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It would almost seem redundant to speak of clear communication and honesty in the same breath if we did not live in such an inherently dishonest culture. War is routinely waged on false pretexts – weapons of mass destruction that do not exist; enemies labeled terrorists who do nothing that we ourselves do not also do; incidents blamed on others that were in fact provoked or instigated by us. Corporations routinely hide the toxic legacies of their business practices; Wall Street bankers and investment brokers routinely fail to tell the whole truth about risky investments and mortgages; government agencies tasked with protecting the environment, the safety of our food supply, or consumer choices are routinely manned by those responsible for the need for protection in the first place. Lawyers, used car salesmen, politicians, media pundits, public relations consultants and various other varieties of prevaricators are paid well in our culture to hide, twist, bend, spin, or mutilate the truth. We live in a world where very little is as it is presented to be, and one must be perpetually vigilant to ask the right questions, and probe for the true story beneath the hype, the spin, and the outright lie.
Those who tell the truth in our culture are called whistle-blowers, suggesting that often the truth is only told after someone in power or authority gets caught lying. Whistle-blowers – like Edward Snowden, Karen Silkwood, or Julian Assange – are generally treated as criminals, terrorists, or worse – as though telling the truth for those who would prefer to conceal it were wrong, instead of concealing it in the first place. Within such a world, telling the truth becomes a revolutionary act, rather than just a reasonable expectation that we might have of each other in a society built on clear communication.
Clear communication is in fact impossible unless both parties to any conversation are not only willing to tell the truth, but deeply committed to it. The truth, of course, is not something that can necessarily be revealed all at once. But if you and I both intend to tell the truth, our communication will help us discover it together. If I tell you what I think you would want to know if you were in my shoes and vice versa – each holding the well being of the other as our bottom line – then out of our communication will come the information necessary to expand, fertilize and plant our common ground with seeds that can bear fruit worth harvesting.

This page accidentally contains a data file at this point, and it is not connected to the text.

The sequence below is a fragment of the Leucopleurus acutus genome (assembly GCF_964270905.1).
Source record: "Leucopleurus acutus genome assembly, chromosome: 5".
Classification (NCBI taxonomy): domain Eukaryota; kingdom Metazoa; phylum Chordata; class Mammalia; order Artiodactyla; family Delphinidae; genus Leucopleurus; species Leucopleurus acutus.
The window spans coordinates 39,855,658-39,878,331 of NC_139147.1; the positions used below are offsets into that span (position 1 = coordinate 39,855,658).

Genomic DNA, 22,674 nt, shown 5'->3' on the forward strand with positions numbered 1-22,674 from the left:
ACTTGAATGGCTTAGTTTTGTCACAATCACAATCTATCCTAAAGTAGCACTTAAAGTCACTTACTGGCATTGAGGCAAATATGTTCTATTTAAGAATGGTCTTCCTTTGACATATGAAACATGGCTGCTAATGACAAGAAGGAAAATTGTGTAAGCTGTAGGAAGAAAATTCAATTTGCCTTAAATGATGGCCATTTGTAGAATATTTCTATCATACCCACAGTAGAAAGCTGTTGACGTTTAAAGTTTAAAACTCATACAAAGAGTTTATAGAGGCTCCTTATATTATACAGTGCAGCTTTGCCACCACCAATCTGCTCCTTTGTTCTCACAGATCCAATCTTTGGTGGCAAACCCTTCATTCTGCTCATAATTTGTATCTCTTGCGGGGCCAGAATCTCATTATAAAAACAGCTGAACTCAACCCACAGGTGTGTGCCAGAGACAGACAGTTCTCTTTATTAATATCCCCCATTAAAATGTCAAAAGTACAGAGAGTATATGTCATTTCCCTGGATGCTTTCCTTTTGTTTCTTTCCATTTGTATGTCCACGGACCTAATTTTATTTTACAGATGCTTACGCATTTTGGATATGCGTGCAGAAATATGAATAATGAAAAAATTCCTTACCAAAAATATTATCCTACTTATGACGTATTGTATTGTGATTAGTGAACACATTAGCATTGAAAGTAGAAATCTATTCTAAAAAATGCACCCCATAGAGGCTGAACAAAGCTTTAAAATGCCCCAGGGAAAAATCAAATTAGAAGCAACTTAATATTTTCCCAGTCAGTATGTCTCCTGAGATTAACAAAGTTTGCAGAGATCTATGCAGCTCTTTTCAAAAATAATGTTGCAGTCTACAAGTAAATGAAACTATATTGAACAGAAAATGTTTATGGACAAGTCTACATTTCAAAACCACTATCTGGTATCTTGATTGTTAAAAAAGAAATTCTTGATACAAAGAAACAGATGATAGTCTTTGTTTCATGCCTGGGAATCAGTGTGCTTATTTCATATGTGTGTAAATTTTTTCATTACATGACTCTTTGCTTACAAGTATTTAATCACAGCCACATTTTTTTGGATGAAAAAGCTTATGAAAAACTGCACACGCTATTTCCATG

If such a sentiment seems out of step with the times, then I would suggest this to be a measure of how far we have drifted from the possibility not just of clear communication, but of working together to address the monumental global problems upon which our survival as a species depends. As scientists are beginning to discover, the most successful systems – whether they are ecosystems, business environments, or human civilizations – are those built on cooperative, mutually beneficial, symbiotic relationships. Without a culture of truth telling, there cannot be sufficient trust to support a cooperative system, and without a sufficient level of cooperation between us, we will ultimately destroy whatever common ground might otherwise sustain us.
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